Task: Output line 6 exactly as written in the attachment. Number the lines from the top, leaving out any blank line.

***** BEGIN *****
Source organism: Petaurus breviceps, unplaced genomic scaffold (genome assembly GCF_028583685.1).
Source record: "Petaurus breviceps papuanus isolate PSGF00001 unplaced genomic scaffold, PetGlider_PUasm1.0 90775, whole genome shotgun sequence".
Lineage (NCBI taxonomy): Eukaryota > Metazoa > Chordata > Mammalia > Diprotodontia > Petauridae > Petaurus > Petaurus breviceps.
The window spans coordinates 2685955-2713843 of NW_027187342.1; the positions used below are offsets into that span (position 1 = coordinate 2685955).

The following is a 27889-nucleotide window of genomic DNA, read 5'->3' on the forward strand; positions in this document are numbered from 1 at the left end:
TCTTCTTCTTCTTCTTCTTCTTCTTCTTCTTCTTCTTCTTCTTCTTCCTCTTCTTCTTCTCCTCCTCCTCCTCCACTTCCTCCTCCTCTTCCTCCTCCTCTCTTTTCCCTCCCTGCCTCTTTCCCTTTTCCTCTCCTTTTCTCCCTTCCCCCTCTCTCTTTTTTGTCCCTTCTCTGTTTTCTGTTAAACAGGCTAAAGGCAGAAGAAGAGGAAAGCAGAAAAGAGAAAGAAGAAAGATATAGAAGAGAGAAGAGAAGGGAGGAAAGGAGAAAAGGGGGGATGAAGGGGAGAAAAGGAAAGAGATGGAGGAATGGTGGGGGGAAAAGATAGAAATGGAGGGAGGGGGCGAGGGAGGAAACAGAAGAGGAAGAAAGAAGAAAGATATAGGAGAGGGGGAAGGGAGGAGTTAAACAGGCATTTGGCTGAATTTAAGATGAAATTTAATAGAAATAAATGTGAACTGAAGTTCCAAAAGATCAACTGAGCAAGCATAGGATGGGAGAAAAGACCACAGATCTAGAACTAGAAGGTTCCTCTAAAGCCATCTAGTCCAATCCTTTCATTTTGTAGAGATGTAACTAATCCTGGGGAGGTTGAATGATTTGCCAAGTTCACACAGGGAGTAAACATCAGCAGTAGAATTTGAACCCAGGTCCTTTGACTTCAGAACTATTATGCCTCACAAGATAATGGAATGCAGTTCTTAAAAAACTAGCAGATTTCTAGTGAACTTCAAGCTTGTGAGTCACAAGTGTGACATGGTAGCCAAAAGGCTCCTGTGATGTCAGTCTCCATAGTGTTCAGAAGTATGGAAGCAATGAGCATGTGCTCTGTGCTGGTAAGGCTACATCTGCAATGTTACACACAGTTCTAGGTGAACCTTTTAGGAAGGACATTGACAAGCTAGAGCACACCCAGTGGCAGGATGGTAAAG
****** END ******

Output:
TCTTCTTCTTCTTCTTCTTCTTCTTCTTCTTCTTCTTCTTCTTCTTCCTCTTCTTCTTCTCCTCCTCCTCCTCCACTTCCTCCTCCTCTTCCTCCTCCTCTCTTTTCCCTCCCTGCCTCTTTCCCTTTTCCTCTCCTTTTCTCCCTTCCCCCTCTCTCTTTTTTGTCCCTTCTCTGTTTTCTGTTAAACAGGCTAAAGGCAGAAGAAGAGGAAAGCAGAAAAGAGAAAGAAGAAAGATATAGAAGAGAGAAGAGAAGGGAGGAAAGGAGAAAAGGGGGGATGAAGGGGAGAAAAGGAAAGAGATGGAGGAATGGTGGGGGGAAAAGATAGAAATGGAGGGAGGGGGCGAGGGAGGAAACAGAAGAGGAAGAAAGAAGAAAGATATAGGAGAGGGGGAAGGGAGGAGTTAAACAGGCATTTGGCTGAATTTAAGATGAAATTTAATAGAAATAAATGTGAACTGAAGTTCCAAAAGATCAACTGAGCAAGCATAGGATGGGAGAAAAGACCACAGATCTAGAACTAGAAGGTTCCTCTAAAGCCATCTAGTCCAATCCTTTCATTTTGTAGAGATGTAACTAATCCTGGGGAGGTTGAATGATTTGCCAAGTTCACACAGGGAGTAAACATCAGCAGTAGAATTTGAACCCAGGTCCTTTGACTTCAGAACTATTATGCCTCACAAGATAATGGAATGCAGTTCTTAAAAAACTAGCAGATTTCTAGTGAACTTCAAGCTTGTGAGTCACAAGTGTGACATGGTAGCCAAAAGGCTCCTGTGATGTCAGTCTCCATAGTGTTCAGAAGTATGGAAGCAATGAGCATGTGCTCTGTGCTGGTAAGGCTACATCTGCAATGTTACACACAGTTCTAGGTGAACCTTTTAGGAAGGACATTGACAAGCTAGAGCACACCCAGTGGCAGGATGGTAAAG